Most forms of bacteria prefer moderate to warm conditions. Not so with psychotropic microorganisms. They like colder temperatures, around 40 degrees (F), if not chillier.
Because of this, they are often found developing in, of all places, cooler display cases in supermarkets.
“Sometimes these organisms, which are different forms of bacteria and fungi, are brought into the display case when food is shipped,” says Mike Perazzo with Kaivac, manufacturers of cleaning systems designed specifically for use in grocery and convenience stores.
"Other times they develop as food deteriorates in the [refrigerated] display case.”
According to the Valencian Institute of Microbiology, a private reference laboratory, “psychotropic microorganisms are the main microorganisms involved in the deterioration of refrigerated foods.”
If food containing psychotropic bacteria is purchased and later consumed, it can prove health-risking.
For supermarket professionals, these microorganisms can develop on display cases and shelves, destroying hundreds of thousands of dollars' worth of food products each year, seriously cutting into profit margins.
The food products most likely to become contaminated with psychotropic microorganisms are the following:
- Products of animal origin, primarily raw or cooked meats
- Fresh or cooked seafood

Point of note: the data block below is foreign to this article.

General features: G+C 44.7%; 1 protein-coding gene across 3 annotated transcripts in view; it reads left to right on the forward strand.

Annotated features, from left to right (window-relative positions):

- Fruits and raw vegetables
- Dairy products, especially milk, as well as cheese and butter
- Ready-to-eat and grab-and-go foods.
Making matters worse, as these microorganisms grow, biofilms can develop on shelving. Biofilms are sheltered bacterial communities that are exceedingly difficult to remove.
To detect psychotropic microorganisms, display cases must be swabbed, with the swabs sent to a laboratory for testing. Results can take hours or a few days.
“Testing is usually not practical or possible in most grocery or convenience store settings,” says Perazzo.
“The best option is effective cleaning of cooler displays. This helps remove [psychotropic] microorganisms from display cases and prevents the growth of future microorganisms.’
To clean display cases, Perazzo recommends cooler display case cleaning systems that can be used by in-house staff.
These system apply cleaning solution to shelves, fans, condenser coils, and refrigeration components.
Areas are then pressure rinsed, removing psychotropic microorganisms and other pathogens, which are then vacuumed up by the machine.
For more information visit www.kaivac.com.